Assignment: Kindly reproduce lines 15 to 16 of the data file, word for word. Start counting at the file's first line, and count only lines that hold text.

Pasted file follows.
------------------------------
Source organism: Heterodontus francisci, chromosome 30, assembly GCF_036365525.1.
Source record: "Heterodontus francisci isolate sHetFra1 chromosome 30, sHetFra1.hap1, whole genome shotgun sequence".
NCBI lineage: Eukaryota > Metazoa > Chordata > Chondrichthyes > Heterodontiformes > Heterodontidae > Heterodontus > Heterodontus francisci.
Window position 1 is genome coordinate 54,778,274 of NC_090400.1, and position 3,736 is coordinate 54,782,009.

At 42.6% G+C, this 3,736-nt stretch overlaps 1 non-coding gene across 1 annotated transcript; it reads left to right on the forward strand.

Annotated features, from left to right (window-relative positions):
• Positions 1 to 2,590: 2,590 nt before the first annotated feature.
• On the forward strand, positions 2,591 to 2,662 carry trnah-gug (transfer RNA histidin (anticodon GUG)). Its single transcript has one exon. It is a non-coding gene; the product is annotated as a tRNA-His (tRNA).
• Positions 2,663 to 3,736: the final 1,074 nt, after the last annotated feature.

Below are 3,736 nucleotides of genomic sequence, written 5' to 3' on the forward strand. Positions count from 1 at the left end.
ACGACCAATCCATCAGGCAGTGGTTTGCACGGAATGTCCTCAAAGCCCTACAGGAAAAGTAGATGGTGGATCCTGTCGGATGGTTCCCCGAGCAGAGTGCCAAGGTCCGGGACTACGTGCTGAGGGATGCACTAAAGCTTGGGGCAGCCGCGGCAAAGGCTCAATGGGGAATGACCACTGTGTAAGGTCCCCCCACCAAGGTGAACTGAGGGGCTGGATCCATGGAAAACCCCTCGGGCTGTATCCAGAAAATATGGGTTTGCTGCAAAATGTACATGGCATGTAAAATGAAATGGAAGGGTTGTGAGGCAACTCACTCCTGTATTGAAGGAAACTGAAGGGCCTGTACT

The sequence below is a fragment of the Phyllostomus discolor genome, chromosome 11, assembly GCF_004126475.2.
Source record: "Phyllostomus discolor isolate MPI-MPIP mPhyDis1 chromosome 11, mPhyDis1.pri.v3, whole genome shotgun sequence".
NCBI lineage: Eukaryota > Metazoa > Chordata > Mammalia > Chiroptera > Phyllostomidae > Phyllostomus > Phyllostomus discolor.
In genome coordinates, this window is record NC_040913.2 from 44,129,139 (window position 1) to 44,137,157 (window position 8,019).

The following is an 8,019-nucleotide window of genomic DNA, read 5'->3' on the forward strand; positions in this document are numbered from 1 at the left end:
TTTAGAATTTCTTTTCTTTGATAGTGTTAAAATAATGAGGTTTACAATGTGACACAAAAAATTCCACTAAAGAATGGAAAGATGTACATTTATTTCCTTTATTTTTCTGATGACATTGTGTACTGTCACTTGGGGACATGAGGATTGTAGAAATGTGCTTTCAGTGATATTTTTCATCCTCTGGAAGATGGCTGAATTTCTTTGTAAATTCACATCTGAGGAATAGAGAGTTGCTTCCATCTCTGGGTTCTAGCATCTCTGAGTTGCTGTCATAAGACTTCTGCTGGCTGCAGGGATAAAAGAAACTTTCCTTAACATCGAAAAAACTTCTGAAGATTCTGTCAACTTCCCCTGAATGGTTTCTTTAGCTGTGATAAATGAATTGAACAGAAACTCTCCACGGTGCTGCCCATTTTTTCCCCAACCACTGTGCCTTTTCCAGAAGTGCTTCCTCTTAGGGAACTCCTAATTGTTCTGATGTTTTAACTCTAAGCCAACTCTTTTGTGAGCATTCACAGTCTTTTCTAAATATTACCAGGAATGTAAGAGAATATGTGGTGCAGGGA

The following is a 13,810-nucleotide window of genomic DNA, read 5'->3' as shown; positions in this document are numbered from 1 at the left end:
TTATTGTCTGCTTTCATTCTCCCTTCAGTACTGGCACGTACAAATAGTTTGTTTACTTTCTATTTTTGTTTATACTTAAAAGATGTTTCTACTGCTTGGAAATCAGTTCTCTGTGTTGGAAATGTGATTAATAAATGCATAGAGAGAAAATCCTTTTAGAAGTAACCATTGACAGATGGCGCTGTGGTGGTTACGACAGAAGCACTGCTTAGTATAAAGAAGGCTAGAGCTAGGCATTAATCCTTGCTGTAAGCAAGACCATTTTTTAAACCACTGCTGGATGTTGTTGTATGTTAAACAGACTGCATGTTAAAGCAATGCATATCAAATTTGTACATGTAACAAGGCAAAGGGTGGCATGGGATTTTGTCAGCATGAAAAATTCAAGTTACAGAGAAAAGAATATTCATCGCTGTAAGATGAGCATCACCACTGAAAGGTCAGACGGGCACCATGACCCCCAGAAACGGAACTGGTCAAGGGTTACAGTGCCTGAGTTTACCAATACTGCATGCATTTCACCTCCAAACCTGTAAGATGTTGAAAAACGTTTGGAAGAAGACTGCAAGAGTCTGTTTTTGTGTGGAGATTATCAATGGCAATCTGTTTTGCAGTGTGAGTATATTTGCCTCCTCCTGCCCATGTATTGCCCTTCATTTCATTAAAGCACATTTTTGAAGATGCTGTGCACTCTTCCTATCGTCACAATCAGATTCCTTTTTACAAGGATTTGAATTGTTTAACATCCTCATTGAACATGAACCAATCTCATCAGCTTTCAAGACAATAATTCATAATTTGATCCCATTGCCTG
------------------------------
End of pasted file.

In genome coordinates, this window is record NC_040913.2 from 44,129,139 (window position 1) to 44,137,157 (window position 8,019).

The following is an 8,019-nucleotide window of genomic DNA, read 5'->3' on the forward strand; positions in this document are numbered from 1 at the left end: